FICCI: Budget 2012 must initiate reforms to propel growth
March, 12th 2012
Budget-making is always a challenge for the Union Finance Minister. But when the critical economic parameters that determine growth, investment and consumer spending are at risk, he has to walk the tightrope to garner resources for public spending and at the same time leave enough room for ensuring that private expenditure is not stifled.
True, the global economy is in turbulence. The lingering Eurozone sovereign debt crisis continues to nag major economies of the world as they struggle to claw their way out of the recession and high unemployment levels. The crisis has spawned volatility in capital flows and a slowdown in external demand. For policy makers, these are testing times.
Union Finance Minister Pranab Mukerjee has to contend with the decline in consumption and investment growth as the monetary and fiscal policy response in the past has been tuned to moderate domestic inflationary pressures.
Even so, getting back to a healthy growth trajectory is imperative. The recent Economic Outlook Survey by FICCI reveals that bulk of the respondents feel that growth in 2012-13 would be under 7 per cent.
There are concerns on the fiscal side too. The slippage in fiscal deficit in current year may be more than 100 basis points vis--vis the budgeted fiscal deficit, going by the estimates. However, more importantly, the consensus fiscal deficit estimate revealed by the FICCI survey in the next fiscal is 5.1 per cent, indicating that the process of fiscal consolidation will be long and arduous and it may be difficult to plough it back to the levels witnessed prior to the crisis.
The Budget for 2012-13, must, therefore, initiate new reforms with a view to energising growth. It is necessary to cast the direct tax net wider and ease the fiscal pressure by privatising coal mines, announce one-time amnesty scheme to encourage Indians to bring back their overseas wealth and build inventory of government assets other than PSUs that can be monetised.
To promote investments, North Block must use the instrument of direct taxes effectively. It should ensure that the tax administration is made assessee-friendly to improve compliance, restore investment allowance to enthuse entrepreneurs and motivate them to undertake productive investments.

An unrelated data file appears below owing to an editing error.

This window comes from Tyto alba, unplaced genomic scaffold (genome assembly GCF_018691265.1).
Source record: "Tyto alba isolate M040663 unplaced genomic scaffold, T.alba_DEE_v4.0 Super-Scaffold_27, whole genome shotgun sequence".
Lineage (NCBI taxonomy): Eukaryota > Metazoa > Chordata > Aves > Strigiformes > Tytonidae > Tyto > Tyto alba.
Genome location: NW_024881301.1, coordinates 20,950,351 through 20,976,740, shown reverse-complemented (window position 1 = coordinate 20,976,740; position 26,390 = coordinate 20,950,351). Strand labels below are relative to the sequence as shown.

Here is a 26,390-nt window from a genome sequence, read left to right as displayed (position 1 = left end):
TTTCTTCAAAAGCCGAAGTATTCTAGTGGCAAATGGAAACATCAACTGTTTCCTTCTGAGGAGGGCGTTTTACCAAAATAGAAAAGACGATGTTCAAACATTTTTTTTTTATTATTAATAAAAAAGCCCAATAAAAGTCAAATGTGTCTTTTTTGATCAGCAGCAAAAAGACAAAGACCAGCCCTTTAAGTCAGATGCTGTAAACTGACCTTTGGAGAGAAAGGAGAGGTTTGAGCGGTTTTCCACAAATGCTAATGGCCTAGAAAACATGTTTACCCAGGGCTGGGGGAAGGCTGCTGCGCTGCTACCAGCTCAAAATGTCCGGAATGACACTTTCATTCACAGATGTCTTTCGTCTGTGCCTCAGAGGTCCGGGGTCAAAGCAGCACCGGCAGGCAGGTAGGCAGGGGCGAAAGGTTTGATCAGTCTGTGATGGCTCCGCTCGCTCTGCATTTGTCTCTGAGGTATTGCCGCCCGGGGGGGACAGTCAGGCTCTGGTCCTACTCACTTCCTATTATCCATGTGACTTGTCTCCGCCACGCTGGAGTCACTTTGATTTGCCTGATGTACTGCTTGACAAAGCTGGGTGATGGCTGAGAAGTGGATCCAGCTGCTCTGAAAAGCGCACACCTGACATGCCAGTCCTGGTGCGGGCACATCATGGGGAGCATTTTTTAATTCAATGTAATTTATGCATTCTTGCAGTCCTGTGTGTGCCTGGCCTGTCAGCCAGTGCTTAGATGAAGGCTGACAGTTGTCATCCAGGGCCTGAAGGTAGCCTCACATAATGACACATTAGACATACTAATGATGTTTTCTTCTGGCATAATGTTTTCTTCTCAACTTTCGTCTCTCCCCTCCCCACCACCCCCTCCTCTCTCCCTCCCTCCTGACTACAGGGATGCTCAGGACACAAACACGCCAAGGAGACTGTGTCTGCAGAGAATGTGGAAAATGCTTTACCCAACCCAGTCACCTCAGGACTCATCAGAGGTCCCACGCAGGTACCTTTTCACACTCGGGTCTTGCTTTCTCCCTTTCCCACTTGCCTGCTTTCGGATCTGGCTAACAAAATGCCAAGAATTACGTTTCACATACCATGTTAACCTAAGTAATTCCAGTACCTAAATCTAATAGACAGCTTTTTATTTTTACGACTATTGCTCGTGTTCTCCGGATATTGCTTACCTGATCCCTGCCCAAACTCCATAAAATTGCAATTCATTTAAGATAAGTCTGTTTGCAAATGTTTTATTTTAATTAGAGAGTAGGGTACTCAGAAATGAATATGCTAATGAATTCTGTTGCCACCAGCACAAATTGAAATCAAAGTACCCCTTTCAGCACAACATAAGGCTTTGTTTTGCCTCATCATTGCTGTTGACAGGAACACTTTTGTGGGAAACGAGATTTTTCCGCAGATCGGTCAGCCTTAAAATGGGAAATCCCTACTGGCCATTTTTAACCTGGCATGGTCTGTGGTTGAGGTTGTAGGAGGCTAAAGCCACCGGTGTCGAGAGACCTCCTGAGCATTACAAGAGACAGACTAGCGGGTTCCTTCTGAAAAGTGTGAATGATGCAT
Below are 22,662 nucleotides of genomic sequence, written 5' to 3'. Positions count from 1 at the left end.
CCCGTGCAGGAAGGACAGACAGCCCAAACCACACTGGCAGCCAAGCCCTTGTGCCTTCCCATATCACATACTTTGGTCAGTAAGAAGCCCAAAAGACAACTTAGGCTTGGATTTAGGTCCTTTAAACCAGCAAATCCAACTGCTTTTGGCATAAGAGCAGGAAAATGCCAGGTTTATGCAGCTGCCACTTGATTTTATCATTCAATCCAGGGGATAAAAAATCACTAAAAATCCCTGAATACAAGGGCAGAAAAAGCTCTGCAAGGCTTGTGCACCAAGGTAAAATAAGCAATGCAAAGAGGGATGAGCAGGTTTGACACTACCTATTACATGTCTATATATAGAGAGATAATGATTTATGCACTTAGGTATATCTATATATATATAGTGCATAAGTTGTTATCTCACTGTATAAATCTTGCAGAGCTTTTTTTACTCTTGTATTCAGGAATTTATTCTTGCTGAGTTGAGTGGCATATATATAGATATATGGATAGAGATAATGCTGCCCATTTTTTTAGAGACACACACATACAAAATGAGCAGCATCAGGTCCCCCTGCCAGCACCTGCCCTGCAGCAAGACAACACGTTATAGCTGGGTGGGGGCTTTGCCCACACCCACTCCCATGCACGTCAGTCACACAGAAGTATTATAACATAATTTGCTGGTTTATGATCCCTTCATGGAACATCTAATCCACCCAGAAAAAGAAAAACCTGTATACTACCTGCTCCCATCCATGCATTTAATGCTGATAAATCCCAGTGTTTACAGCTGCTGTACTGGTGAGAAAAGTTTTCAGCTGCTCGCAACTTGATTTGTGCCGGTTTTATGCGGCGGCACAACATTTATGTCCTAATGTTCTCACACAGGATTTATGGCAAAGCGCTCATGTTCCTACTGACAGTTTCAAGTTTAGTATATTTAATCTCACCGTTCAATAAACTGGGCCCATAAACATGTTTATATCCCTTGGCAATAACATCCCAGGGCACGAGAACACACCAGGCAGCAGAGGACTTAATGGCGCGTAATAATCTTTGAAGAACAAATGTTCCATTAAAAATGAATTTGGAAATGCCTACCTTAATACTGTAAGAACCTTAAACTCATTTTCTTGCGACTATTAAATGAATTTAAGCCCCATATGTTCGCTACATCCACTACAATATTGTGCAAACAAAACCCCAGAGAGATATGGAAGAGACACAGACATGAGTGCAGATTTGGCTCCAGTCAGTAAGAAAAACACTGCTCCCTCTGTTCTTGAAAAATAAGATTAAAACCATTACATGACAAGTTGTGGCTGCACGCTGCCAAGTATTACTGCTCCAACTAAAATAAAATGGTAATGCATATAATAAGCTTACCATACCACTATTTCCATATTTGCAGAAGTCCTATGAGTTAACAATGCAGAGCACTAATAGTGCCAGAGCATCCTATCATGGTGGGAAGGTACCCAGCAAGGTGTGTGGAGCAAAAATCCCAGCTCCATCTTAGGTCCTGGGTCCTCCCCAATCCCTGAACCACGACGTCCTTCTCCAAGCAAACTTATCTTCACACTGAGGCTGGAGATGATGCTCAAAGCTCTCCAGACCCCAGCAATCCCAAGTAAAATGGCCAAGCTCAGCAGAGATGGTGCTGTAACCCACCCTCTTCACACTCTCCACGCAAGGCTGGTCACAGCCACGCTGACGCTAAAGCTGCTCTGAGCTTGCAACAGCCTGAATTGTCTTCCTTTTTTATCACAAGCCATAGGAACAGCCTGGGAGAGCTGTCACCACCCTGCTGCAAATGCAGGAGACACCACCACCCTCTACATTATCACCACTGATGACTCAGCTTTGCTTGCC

Furthermore, the ensuing Budget needs to ensure that the cascading impact of Dividend Distribution Tax [DDT] removed, depreciation rate restored to 25 per cent and tax exemption of income from investment in infrastructure and other projects restored under section 10(23G).
It should be noted that capital intensive projects with long gestation period are unable to recover (Minimum Alternate Tax) MAT by way of set-off from future tax liability during specified period of 10 years. The MAT rate should therefore be rationalised from a high 20 per cent to a more reasonable level - not exceeding 50 per cent of corporate tax rate and units in SEZs and SEZ developers as well as Investment companies should be outside the MAT ambit.
The Budget proposals should also encourage R&D. One way of doing this is to make the amount of weighted deduction under section 35(2AB) deductible while computing tax under MAT and weighted deduction benefit under Section 35(2AB), which expires on March 31, 2012, should be extended for another 5 years. All expenditures related to research whether involving in-house facility or outside approved facilities should be eligible for weighted deduction and tax benefits should be given to units engaged in the business of R&D or contract manufacturing rather than just for in-house R&D facilities.
In view of the huge volatility in the foreign exchange rates, there a need to allow losses on account of foreign exchange as revenue expenditure including unrealised year end mark-to-market losses and forex derivative and hedging transactions should be specifically excluded from the definition of speculative transaction under Section 43(5)(d).
On the indirect tax front, Budget 2012-13 should introduce alternative measures in lieu of refund mechanism to ensure that refund is granted in time bound manner; show cause notices should be adjudicated within a defined or prescribed timeframe; CST rate should be reduced to 1 per cent; CST provisions to be aligned with SEZ Rules granting benefits to contractors and sub-contractors and Advance Ruling should be allowed even in case of transactions between domestic entities.
There is also the need to expand the scope of the term 'input services' under Cenvat Credit Rules, 2004 so that credit of all the services used in business is available; clarity on point of taxation in case invoice is raised or services are provided before services became taxable; threshold limit should be applicable even in case of payment of service tax under reverse charge; extension of time limit for revision of service tax return; recipient of service should not be made liable for non-issuance of invoice by the service provider in cases where liability to pay service tax is on recipient and adjustment of excess or short payment of service tax to be permitted within the same financial year, without any monetary limit.